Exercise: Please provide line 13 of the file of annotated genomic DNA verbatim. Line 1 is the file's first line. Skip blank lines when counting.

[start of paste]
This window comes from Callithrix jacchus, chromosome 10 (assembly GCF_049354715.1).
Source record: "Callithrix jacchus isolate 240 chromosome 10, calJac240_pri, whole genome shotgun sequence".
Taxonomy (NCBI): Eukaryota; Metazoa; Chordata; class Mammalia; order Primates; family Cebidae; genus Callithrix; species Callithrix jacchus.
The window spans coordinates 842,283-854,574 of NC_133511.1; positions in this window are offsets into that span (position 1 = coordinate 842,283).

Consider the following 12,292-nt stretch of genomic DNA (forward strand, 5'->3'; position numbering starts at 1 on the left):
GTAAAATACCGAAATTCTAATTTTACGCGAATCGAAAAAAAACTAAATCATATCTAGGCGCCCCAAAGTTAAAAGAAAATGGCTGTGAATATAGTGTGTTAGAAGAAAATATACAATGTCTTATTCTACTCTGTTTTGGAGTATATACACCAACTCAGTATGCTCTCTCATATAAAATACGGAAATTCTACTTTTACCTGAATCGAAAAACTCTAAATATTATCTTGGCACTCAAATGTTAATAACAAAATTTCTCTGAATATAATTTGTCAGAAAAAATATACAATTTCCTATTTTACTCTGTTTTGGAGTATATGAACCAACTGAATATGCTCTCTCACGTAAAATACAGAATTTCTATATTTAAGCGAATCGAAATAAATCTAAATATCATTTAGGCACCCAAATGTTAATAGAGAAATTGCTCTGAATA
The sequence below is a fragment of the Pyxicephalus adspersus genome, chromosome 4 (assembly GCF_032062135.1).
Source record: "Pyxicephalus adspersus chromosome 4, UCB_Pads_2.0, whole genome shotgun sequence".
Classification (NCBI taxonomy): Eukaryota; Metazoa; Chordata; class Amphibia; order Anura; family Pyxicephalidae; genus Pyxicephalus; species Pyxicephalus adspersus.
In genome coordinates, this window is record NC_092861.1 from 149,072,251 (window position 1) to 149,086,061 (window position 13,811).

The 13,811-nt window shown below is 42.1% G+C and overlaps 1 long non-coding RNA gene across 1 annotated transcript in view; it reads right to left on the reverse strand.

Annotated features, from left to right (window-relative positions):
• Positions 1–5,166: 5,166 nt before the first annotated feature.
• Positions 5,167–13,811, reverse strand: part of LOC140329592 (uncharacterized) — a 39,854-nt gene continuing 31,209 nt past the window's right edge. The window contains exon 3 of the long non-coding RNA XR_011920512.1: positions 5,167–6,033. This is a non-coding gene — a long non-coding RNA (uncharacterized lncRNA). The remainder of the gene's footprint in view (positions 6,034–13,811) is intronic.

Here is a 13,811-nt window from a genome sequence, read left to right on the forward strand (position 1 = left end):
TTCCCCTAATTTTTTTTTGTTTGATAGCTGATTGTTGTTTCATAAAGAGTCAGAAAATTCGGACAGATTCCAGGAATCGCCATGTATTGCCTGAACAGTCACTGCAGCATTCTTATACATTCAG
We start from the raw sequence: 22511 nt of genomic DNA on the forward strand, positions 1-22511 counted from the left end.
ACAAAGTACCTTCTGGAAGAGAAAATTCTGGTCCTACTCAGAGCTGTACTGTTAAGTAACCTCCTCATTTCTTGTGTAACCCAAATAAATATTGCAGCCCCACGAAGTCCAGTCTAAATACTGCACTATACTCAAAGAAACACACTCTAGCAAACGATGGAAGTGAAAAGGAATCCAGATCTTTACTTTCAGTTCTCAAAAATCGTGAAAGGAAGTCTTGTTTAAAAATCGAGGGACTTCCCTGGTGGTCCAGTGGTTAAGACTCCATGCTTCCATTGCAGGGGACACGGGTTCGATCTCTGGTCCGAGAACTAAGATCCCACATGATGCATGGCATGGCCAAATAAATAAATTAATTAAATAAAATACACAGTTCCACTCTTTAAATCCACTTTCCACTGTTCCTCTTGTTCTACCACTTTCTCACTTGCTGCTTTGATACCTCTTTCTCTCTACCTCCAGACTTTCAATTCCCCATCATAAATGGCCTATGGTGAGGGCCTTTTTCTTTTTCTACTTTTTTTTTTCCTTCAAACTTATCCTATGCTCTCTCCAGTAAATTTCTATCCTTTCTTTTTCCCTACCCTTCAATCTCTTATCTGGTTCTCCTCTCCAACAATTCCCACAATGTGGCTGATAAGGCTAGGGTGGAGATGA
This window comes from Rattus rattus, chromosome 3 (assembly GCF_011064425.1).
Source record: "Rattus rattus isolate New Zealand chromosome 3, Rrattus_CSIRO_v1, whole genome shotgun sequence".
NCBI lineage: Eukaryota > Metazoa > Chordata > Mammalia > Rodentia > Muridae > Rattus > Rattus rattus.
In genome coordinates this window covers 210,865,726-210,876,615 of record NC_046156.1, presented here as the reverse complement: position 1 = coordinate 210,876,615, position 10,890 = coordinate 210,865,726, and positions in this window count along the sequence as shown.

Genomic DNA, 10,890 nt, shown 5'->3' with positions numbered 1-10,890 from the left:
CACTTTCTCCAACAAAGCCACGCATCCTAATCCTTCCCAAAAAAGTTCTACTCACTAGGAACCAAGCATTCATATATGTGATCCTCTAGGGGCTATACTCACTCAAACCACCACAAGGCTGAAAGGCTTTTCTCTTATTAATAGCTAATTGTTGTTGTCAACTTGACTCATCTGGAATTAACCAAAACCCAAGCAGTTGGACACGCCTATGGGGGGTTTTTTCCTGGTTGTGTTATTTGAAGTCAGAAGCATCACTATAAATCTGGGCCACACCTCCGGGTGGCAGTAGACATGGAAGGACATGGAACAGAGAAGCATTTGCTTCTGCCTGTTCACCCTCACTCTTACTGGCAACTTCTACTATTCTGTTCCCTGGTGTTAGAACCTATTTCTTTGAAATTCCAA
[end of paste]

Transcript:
• Positions 1–5,166: 5,166 nt before the first annotated feature.